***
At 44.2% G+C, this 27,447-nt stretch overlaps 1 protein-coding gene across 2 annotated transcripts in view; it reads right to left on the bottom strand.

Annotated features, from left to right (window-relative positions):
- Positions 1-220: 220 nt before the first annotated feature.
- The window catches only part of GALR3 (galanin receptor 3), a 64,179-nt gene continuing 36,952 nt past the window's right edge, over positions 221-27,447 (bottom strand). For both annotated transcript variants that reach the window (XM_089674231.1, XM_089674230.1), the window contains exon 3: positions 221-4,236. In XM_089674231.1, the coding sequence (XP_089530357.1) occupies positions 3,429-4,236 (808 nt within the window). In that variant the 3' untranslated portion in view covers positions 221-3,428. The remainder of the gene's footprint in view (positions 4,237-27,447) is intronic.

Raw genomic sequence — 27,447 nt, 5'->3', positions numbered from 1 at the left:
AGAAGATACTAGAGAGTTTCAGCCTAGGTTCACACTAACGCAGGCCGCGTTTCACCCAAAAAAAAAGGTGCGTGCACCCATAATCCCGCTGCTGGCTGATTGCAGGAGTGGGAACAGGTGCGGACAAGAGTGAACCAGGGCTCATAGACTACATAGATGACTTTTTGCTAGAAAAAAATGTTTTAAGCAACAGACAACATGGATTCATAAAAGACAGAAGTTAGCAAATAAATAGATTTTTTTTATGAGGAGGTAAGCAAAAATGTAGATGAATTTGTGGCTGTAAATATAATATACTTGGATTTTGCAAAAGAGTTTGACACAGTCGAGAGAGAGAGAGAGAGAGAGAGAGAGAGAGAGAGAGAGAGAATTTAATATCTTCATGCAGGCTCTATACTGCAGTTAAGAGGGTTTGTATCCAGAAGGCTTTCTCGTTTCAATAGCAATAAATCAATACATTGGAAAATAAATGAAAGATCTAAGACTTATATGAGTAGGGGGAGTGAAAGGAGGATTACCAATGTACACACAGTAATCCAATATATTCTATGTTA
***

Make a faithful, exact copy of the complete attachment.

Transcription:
At 44.2% G+C, this 27,447-nt stretch overlaps 1 protein-coding gene across 2 annotated transcripts in view; it reads right to left on the bottom strand.

Annotated features, from left to right (window-relative positions):
- Positions 1-220: 220 nt before the first annotated feature.
- The window catches only part of GALR3 (galanin receptor 3), a 64,179-nt gene continuing 36,952 nt past the window's right edge, over positions 221-27,447 (bottom strand). For both annotated transcript variants that reach the window (XM_089674231.1, XM_089674230.1), the window contains exon 3: positions 221-4,236. In XM_089674231.1, the coding sequence (XP_089530357.1) occupies positions 3,429-4,236 (808 nt within the window). In that variant the 3' untranslated portion in view covers positions 221-3,428. The remainder of the gene's footprint in view (positions 4,237-27,447) is intronic.

Raw genomic sequence — 27,447 nt, 5'->3', positions numbered from 1 at the left:
AGAAGATACTAGAGAGTTTCAGCCTAGGTTCACACTAACGCAGGCCGCGTTTCACCCAAAAAAAAAGGTGCGTGCACCCATAATCCCGCTGCTGGCTGATTGCAGGAGTGGGAACAGGTGCGGACAAGAGTGAACCAGGGCTCATAGACTACATAGATGACTTTTTGCTAGAAAAAAATGTTTTAAGCAACAGACAACATGGATTCATAAAAGACAGAAGTTAGCAAATAAATAGATTTTTTTTATGAGGAGGTAAGCAAAAATGTAGATGAATTTGTGGCTGTAAATATAATATACTTGGATTTTGCAAAAGAGTTTGACACAGTCGAGAGAGAGAGAGAGAGAGAGAGAGAGAGAGAGAGAGAGAGAATTTAATATCTTCATGCAGGCTCTATACTGCAGTTAAGAGGGTTTGTATCCAGAAGGCTTTCTCGTTTCAATAGCAATAAATCAATACATTGGAAAATAAATGAAAGATCTAAGACTTATATGAGTAGGGGGAGTGAAAGGAGGATTACCAATGTACACACAGTAATCCAATATATTCTATGTTA